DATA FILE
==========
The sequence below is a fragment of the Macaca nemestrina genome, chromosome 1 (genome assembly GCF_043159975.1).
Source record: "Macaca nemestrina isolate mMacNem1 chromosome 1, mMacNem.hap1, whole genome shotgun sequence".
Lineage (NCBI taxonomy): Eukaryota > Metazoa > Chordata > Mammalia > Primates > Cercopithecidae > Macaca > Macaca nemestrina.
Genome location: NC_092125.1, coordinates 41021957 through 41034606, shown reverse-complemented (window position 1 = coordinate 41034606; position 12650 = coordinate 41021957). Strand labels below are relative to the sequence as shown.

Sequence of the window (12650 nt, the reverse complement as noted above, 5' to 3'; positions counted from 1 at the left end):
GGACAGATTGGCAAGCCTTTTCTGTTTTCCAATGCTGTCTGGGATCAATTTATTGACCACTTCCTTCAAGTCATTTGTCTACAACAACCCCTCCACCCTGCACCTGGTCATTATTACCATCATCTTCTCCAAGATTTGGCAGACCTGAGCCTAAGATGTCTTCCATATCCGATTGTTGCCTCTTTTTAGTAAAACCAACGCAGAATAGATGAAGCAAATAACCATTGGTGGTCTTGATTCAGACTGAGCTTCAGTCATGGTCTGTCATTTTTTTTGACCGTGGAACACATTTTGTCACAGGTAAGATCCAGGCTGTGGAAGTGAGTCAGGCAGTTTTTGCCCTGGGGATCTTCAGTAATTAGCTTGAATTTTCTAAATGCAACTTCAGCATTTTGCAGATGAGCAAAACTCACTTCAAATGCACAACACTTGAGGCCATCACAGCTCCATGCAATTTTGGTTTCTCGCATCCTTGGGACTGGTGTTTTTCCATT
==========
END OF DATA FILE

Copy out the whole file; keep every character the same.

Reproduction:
The sequence below is a fragment of the Macaca nemestrina genome, chromosome 1 (genome assembly GCF_043159975.1).
Source record: "Macaca nemestrina isolate mMacNem1 chromosome 1, mMacNem.hap1, whole genome shotgun sequence".
Lineage (NCBI taxonomy): Eukaryota > Metazoa > Chordata > Mammalia > Primates > Cercopithecidae > Macaca > Macaca nemestrina.
Genome location: NC_092125.1, coordinates 41021957 through 41034606, shown reverse-complemented (window position 1 = coordinate 41034606; position 12650 = coordinate 41021957). Strand labels below are relative to the sequence as shown.

Sequence of the window (12650 nt, the reverse complement as noted above, 5' to 3'; positions counted from 1 at the left end):
GGACAGATTGGCAAGCCTTTTCTGTTTTCCAATGCTGTCTGGGATCAATTTATTGACCACTTCCTTCAAGTCATTTGTCTACAACAACCCCTCCACCCTGCACCTGGTCATTATTACCATCATCTTCTCCAAGATTTGGCAGACCTGAGCCTAAGATGTCTTCCATATCCGATTGTTGCCTCTTTTTAGTAAAACCAACGCAGAATAGATGAAGCAAATAACCATTGGTGGTCTTGATTCAGACTGAGCTTCAGTCATGGTCTGTCATTTTTTTTGACCGTGGAACACATTTTGTCACAGGTAAGATCCAGGCTGTGGAAGTGAGTCAGGCAGTTTTTGCCCTGGGGATCTTCAGTAATTAGCTTGAATTTTCTAAATGCAACTTCAGCATTTTGCAGATGAGCAAAACTCACTTCAAATGCACAACACTTGAGGCCATCACAGCTCCATGCAATTTTGGTTTCTCGCATCCTTGGGACTGGTGTTTTTCCATT